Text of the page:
Detox Changes Would Force Police to Jail More Intoxicated People

By J.L. Schmidt
Statehouse Correspondent

Nebraska decriminalized public intoxication in 1979, one of 12 states to do so. That means law enforcement relies on civil protective custody as an alternative to jail.
In 22 states, people are still charged with public intoxication and go to a drunk tank in a jail, said a Lancaster County Commissioner who is concerned that state funding for Lincoln’s main detox facility – The Bridge Behavioral Health – may come to an end. Not only is $150,000 in jeopardy, but state licensure is in question. Without the license, The Bridge’s civil protective custody unit would have to close. Similar programs statewide could be subject to state licensure scrutiny.
It’s all because of locked doors, said County Commissioner Todd Wiltgen. The Bridge places very drunk people behind locked doors for the first 24 hours of their stay while they are evaluated. The folks who treat very intoxicated people and people high on drugs say there is a great risk that their clients can become violent and combative.
Local officials say if The Bridge is required to change its locked-door policy for handling very intoxicated people brought in by police, many of those people will end up staying on the streets or will be put in jail at a much higher cost to taxpayers. Wiltgen said the cost to Lancaster County alone could be $1.5 million for increased jail expenses ($200 per day) and the costs of criminal prosecution.
State officials want The Bridge to use what is called a social detoxification model in order to retain funding for the more than 3,600 people Lincoln Police take to The Bridge every year. Wiltgen said as many as 75 percent of those people could stay on the streets or wind up in jail if The Bridge isn’t available. He said the state is over-regulating involuntary civil protective custody out of existence.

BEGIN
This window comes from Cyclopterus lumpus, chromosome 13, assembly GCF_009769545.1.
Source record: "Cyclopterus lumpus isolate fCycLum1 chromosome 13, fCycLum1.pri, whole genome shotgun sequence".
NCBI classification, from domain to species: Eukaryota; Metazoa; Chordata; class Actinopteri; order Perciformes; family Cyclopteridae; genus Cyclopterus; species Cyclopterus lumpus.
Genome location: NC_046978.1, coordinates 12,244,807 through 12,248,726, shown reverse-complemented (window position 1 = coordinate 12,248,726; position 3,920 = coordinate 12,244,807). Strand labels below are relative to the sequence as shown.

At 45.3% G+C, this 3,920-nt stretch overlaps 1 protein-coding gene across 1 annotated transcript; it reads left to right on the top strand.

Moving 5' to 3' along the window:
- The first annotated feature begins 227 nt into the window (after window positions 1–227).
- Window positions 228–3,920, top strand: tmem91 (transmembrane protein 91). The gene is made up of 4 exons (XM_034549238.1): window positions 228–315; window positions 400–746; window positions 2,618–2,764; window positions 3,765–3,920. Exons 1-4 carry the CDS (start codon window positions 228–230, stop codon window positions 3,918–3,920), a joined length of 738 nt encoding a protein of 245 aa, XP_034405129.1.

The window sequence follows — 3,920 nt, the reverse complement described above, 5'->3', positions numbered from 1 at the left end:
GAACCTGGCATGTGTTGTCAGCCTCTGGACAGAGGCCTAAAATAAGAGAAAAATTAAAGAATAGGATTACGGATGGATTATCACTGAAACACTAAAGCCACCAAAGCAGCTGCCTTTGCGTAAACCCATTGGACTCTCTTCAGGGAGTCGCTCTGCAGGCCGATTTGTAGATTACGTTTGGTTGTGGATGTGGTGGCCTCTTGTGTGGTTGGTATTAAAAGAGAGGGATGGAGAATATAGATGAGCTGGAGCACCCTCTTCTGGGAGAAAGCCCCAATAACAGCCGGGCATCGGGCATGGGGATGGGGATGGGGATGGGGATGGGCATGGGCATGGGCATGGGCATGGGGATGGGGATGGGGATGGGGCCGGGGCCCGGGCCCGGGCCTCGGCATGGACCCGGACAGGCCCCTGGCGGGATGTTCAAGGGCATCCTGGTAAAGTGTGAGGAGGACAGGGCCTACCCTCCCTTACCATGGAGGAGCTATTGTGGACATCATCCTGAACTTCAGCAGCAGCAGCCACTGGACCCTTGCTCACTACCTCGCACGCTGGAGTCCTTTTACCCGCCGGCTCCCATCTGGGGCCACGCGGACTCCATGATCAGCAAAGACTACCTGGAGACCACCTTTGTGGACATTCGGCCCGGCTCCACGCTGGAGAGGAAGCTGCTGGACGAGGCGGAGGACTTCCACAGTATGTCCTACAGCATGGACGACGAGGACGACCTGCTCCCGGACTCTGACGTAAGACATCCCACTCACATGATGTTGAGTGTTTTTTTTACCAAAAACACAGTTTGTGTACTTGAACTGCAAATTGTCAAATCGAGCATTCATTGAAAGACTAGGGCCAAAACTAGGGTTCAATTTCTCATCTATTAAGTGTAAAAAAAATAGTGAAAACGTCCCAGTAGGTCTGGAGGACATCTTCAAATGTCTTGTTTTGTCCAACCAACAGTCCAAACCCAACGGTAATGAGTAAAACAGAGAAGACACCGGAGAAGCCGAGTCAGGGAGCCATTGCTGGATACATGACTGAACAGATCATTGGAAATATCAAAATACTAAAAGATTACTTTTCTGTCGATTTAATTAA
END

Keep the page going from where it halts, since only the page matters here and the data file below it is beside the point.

The Bridge Executive Director Tammy Stevenson said when a Lincoln police officer brings an intoxicated person to the facility, the person is initially put in a treatment room with a locked door. The locked door may now be the deal–breaker for Medicaid funds and behavioral health reimbursement. The facility has to be accredited, but the locked room policy runs afoul of the accreditation standards.
The director of the state’s Behavioral Health Division said she believes The Bridge can get accreditation if the people are kept in the locked room for a short time. But Stevenson said her staff takes time to determine if the person can safely be placed in an unlocked situation. She said The Bridge would have to remodel the 22-bed unit and hire additional staff and security. That would also mean they couldn’t take as many clients into civil protective custody.
The rest of The Bridge treatment programs are accredited, including a social detoxification program for people who voluntarily come in. But the civil protective custody unit can’t get accreditation from its national accrediting organization, the Commission on Accreditation of Rehabilitation Facilities, when people are admitted involuntarily and all are initially housed in locked rooms, Stevenson said.
State officials said they are committed to working with the facility on the accreditation and funding issues.
Medicaid staff said the program would pay only for social detoxification after a new managed care firm takes over the program which provides $50,000 to $60,000 a year. The state’s Division of Behavioral Health is threatening to cancel its $100,000 in funding this summer if the unit doesn’t get accreditation.
So, the option is to work out funding issues and licensure or to fork over $1.5 million or more to jail all those people after charging them with a crime – disturbing the peace or trespassing – which would have to be adjudicated at an additional cost. In some cases, those with very high blood-alcohol levels would have to be hospitalized.
Stevenson said she is concerned that the state refused to license a similar Omaha facility because it did not use the social detoxification model. She said she’s had verbal commitment but is waiting to see written assurance the state will issue the license.
In the alternative, Wiltgen said the city, county and University of Nebraska-Lincoln will try to find a way to cover the $150,000 in lost revenue. But Stevenson said it would be hard to staff the program without a license since most medical staff refuse to work for an unlicensed program.
 J.L. Schmidt has been covering Nebraska government and politics since 1979. He has been a registered Independent for 19 years.

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